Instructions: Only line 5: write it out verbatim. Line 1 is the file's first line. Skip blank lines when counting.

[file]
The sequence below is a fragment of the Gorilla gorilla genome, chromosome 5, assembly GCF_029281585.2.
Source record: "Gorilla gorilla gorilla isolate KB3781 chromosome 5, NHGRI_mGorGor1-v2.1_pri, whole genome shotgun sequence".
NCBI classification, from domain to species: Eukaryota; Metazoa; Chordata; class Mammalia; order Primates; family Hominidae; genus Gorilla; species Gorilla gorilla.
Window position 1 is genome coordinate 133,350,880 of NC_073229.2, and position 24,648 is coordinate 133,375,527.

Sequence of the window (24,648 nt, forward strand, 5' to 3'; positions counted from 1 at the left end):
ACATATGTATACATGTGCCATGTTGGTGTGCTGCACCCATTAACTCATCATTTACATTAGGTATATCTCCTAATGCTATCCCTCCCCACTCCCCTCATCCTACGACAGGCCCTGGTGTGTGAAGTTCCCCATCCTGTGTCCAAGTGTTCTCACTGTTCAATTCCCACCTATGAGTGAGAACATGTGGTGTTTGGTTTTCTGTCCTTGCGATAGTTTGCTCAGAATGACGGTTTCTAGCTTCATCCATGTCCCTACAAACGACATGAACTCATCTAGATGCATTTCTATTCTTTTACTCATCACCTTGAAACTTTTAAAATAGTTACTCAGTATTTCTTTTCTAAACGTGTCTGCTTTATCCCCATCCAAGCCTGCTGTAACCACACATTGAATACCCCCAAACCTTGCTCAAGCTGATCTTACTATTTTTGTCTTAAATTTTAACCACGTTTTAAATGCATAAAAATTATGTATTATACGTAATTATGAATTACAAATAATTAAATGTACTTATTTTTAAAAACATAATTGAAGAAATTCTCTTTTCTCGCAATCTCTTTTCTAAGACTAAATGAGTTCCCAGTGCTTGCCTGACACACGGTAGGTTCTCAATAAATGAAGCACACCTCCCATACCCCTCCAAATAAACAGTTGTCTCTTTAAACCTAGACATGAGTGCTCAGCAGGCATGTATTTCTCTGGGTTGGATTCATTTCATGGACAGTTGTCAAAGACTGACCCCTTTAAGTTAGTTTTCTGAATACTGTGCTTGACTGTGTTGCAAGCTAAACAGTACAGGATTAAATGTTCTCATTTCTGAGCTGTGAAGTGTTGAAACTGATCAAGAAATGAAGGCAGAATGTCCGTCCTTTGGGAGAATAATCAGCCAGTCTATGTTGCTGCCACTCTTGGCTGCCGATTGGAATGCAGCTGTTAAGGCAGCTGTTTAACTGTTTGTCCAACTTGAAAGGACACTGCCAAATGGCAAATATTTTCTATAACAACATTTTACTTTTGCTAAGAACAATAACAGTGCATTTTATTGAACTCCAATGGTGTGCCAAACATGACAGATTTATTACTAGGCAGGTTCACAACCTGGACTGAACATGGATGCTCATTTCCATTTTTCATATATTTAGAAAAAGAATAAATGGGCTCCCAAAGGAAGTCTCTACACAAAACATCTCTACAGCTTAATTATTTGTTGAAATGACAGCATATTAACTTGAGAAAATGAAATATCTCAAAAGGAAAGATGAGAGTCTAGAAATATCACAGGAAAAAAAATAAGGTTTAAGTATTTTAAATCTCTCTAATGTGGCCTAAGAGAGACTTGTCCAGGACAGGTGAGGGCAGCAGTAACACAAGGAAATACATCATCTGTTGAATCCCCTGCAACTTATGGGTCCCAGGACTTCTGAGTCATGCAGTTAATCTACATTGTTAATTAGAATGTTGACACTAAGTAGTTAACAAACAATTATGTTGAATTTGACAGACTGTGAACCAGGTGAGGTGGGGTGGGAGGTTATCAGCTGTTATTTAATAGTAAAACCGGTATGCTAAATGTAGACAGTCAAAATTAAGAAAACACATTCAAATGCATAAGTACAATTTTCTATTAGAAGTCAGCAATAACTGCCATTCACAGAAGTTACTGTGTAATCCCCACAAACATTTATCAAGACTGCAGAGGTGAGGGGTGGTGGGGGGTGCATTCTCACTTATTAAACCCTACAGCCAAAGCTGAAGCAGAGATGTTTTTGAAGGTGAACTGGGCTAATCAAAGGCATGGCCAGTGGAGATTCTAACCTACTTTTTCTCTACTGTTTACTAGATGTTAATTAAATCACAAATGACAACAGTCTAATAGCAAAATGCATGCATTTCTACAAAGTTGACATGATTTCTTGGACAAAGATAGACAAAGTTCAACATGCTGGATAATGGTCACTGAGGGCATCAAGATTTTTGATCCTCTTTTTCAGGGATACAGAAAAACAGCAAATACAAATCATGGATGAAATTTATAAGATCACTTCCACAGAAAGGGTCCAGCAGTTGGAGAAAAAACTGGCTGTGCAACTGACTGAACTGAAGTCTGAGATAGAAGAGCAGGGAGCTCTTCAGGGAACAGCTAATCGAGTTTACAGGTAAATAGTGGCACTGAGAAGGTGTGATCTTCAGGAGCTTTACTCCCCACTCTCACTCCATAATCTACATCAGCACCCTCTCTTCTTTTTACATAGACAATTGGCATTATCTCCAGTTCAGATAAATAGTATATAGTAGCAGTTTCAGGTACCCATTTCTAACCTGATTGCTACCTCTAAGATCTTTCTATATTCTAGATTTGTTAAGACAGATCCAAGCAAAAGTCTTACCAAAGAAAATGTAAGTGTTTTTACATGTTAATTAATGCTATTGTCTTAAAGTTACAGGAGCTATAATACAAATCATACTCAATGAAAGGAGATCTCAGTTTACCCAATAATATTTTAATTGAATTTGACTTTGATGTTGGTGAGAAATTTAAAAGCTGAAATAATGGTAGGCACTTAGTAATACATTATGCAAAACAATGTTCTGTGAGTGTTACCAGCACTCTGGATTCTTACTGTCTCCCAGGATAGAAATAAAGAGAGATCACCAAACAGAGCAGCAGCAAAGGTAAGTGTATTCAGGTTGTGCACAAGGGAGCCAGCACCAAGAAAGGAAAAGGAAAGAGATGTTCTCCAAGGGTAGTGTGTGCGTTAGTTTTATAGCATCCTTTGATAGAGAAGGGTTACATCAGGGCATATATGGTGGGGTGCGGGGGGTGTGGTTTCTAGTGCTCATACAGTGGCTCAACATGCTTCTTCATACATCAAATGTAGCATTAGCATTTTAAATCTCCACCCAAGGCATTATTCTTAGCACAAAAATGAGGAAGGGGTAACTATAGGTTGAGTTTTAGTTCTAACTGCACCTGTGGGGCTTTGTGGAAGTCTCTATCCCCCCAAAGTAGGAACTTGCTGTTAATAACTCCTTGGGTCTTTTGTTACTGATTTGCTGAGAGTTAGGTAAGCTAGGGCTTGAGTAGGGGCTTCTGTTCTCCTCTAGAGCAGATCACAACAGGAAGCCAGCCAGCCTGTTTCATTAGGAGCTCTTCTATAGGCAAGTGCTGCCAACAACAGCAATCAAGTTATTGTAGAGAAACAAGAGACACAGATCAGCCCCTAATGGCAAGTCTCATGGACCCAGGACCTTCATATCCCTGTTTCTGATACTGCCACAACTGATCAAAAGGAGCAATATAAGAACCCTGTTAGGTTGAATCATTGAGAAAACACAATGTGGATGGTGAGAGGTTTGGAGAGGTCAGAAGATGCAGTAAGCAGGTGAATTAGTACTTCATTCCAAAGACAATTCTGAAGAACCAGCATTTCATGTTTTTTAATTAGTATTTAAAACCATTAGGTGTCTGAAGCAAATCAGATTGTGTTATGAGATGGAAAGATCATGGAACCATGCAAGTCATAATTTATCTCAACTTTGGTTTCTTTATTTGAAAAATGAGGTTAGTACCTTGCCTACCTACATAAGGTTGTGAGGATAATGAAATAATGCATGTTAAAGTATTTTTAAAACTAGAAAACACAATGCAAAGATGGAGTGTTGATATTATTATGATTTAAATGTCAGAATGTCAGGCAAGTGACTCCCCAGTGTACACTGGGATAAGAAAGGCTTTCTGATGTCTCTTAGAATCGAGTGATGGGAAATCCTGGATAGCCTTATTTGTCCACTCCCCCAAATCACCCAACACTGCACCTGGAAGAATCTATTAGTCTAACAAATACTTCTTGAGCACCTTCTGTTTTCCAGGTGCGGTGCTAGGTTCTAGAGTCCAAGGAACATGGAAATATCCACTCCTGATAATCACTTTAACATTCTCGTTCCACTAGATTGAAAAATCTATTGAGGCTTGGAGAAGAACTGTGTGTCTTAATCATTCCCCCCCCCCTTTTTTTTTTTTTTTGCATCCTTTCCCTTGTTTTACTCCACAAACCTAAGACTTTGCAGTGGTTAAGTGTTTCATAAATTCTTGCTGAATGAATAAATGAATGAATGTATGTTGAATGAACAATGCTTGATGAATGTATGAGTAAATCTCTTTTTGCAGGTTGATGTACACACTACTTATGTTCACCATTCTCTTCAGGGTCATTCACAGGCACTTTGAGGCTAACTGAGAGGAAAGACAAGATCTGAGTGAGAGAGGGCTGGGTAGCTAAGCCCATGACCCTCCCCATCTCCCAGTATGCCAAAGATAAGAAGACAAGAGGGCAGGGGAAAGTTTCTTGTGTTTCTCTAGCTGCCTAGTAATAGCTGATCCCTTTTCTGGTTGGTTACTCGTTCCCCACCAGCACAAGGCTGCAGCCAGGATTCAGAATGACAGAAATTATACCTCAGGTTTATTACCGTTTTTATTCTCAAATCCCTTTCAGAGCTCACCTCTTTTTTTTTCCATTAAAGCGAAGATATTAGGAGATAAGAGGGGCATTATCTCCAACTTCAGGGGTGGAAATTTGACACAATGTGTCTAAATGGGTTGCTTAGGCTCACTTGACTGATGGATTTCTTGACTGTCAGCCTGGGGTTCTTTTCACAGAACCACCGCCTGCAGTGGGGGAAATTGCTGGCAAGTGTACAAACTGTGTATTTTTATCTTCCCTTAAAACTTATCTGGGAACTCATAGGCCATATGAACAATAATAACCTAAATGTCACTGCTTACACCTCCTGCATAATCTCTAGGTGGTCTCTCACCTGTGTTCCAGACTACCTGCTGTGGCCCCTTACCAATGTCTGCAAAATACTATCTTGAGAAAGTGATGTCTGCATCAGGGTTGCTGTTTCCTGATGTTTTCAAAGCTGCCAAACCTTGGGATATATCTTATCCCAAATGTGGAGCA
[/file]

Sequence of the window (24,648 nt, forward strand, 5' to 3'; positions counted from 1 at the left end):